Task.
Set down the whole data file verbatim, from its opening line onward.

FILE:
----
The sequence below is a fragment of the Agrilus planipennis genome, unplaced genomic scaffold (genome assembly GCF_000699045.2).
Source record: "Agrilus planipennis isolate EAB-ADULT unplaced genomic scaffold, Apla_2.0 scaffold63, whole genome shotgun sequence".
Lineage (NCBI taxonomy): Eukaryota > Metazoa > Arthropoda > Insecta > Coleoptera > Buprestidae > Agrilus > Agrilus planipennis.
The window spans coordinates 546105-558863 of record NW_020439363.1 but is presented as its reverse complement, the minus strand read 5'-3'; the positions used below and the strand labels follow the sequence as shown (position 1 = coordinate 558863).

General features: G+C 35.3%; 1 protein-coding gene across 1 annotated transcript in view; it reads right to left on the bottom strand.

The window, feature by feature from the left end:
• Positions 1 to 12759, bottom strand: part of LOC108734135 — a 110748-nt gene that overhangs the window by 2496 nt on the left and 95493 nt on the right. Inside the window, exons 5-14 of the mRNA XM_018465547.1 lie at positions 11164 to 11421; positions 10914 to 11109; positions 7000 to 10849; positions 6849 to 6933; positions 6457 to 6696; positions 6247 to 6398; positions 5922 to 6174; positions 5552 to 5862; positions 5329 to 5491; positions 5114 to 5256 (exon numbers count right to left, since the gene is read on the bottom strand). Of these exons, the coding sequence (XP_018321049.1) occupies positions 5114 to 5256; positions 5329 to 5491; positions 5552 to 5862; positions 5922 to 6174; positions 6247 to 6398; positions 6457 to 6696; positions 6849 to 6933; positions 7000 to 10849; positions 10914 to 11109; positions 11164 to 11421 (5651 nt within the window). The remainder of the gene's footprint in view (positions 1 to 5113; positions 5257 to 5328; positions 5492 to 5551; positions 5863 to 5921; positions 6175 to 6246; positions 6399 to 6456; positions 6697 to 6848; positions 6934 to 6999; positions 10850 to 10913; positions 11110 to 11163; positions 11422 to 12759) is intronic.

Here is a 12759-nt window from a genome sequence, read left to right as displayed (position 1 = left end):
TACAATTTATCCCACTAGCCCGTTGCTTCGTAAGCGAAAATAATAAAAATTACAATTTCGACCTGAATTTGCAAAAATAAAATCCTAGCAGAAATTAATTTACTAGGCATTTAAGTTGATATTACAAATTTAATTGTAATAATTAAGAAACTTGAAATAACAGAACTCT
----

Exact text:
The sequence below is a fragment of the Agrilus planipennis genome, unplaced genomic scaffold (genome assembly GCF_000699045.2).
Source record: "Agrilus planipennis isolate EAB-ADULT unplaced genomic scaffold, Apla_2.0 scaffold63, whole genome shotgun sequence".
Lineage (NCBI taxonomy): Eukaryota > Metazoa > Arthropoda > Insecta > Coleoptera > Buprestidae > Agrilus > Agrilus planipennis.
The window spans coordinates 546105-558863 of record NW_020439363.1 but is presented as its reverse complement, the minus strand read 5'-3'; the positions used below and the strand labels follow the sequence as shown (position 1 = coordinate 558863).

General features: G+C 35.3%; 1 protein-coding gene across 1 annotated transcript in view; it reads right to left on the bottom strand.

The window, feature by feature from the left end:
• Positions 1 to 12759, bottom strand: part of LOC108734135 — a 110748-nt gene that overhangs the window by 2496 nt on the left and 95493 nt on the right. Inside the window, exons 5-14 of the mRNA XM_018465547.1 lie at positions 11164 to 11421; positions 10914 to 11109; positions 7000 to 10849; positions 6849 to 6933; positions 6457 to 6696; positions 6247 to 6398; positions 5922 to 6174; positions 5552 to 5862; positions 5329 to 5491; positions 5114 to 5256 (exon numbers count right to left, since the gene is read on the bottom strand). Of these exons, the coding sequence (XP_018321049.1) occupies positions 5114 to 5256; positions 5329 to 5491; positions 5552 to 5862; positions 5922 to 6174; positions 6247 to 6398; positions 6457 to 6696; positions 6849 to 6933; positions 7000 to 10849; positions 10914 to 11109; positions 11164 to 11421 (5651 nt within the window). The remainder of the gene's footprint in view (positions 1 to 5113; positions 5257 to 5328; positions 5492 to 5551; positions 5863 to 5921; positions 6175 to 6246; positions 6399 to 6456; positions 6697 to 6848; positions 6934 to 6999; positions 10850 to 10913; positions 11110 to 11163; positions 11422 to 12759) is intronic.

Here is a 12759-nt window from a genome sequence, read left to right as displayed (position 1 = left end):
TACAATTTATCCCACTAGCCCGTTGCTTCGTAAGCGAAAATAATAAAAATTACAATTTCGACCTGAATTTGCAAAAATAAAATCCTAGCAGAAATTAATTTACTAGGCATTTAAGTTGATATTACAAATTTAATTGTAATAATTAAGAAACTTGAAATAACAGAACTCT